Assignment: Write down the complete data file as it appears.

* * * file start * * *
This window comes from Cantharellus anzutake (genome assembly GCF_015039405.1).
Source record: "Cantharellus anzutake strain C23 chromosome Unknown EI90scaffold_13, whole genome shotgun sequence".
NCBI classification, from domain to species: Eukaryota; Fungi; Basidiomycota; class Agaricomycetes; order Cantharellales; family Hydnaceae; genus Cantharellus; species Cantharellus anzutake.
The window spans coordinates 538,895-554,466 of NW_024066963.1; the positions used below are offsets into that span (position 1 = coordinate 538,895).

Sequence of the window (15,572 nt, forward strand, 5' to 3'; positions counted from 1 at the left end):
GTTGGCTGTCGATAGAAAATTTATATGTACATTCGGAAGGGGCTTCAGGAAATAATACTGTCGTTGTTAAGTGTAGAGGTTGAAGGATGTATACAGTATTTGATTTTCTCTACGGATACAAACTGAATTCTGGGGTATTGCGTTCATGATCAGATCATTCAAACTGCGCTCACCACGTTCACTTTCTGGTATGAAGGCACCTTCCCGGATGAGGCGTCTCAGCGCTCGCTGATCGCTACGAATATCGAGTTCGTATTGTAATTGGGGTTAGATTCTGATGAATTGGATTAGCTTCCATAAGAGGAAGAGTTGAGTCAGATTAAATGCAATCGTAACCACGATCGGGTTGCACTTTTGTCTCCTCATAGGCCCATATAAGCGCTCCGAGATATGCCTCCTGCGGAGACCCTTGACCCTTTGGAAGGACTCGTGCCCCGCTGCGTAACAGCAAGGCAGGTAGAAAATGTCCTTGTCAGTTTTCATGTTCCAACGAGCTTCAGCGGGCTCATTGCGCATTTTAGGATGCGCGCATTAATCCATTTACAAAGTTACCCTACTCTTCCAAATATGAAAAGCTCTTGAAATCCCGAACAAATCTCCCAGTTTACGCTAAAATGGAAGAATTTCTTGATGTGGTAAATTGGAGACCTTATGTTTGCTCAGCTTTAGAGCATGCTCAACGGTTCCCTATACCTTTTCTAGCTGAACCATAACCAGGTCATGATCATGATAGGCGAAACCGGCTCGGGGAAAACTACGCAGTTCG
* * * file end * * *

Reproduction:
This window comes from Cantharellus anzutake (genome assembly GCF_015039405.1).
Source record: "Cantharellus anzutake strain C23 chromosome Unknown EI90scaffold_13, whole genome shotgun sequence".
NCBI classification, from domain to species: Eukaryota; Fungi; Basidiomycota; class Agaricomycetes; order Cantharellales; family Hydnaceae; genus Cantharellus; species Cantharellus anzutake.
The window spans coordinates 538,895-554,466 of NW_024066963.1; the positions used below are offsets into that span (position 1 = coordinate 538,895).

Sequence of the window (15,572 nt, forward strand, 5' to 3'; positions counted from 1 at the left end):
GTTGGCTGTCGATAGAAAATTTATATGTACATTCGGAAGGGGCTTCAGGAAATAATACTGTCGTTGTTAAGTGTAGAGGTTGAAGGATGTATACAGTATTTGATTTTCTCTACGGATACAAACTGAATTCTGGGGTATTGCGTTCATGATCAGATCATTCAAACTGCGCTCACCACGTTCACTTTCTGGTATGAAGGCACCTTCCCGGATGAGGCGTCTCAGCGCTCGCTGATCGCTACGAATATCGAGTTCGTATTGTAATTGGGGTTAGATTCTGATGAATTGGATTAGCTTCCATAAGAGGAAGAGTTGAGTCAGATTAAATGCAATCGTAACCACGATCGGGTTGCACTTTTGTCTCCTCATAGGCCCATATAAGCGCTCCGAGATATGCCTCCTGCGGAGACCCTTGACCCTTTGGAAGGACTCGTGCCCCGCTGCGTAACAGCAAGGCAGGTAGAAAATGTCCTTGTCAGTTTTCATGTTCCAACGAGCTTCAGCGGGCTCATTGCGCATTTTAGGATGCGCGCATTAATCCATTTACAAAGTTACCCTACTCTTCCAAATATGAAAAGCTCTTGAAATCCCGAACAAATCTCCCAGTTTACGCTAAAATGGAAGAATTTCTTGATGTGGTAAATTGGAGACCTTATGTTTGCTCAGCTTTAGAGCATGCTCAACGGTTCCCTATACCTTTTCTAGCTGAACCATAACCAGGTCATGATCATGATAGGCGAAACCGGCTCGGGGAAAACTACGCAGTTCG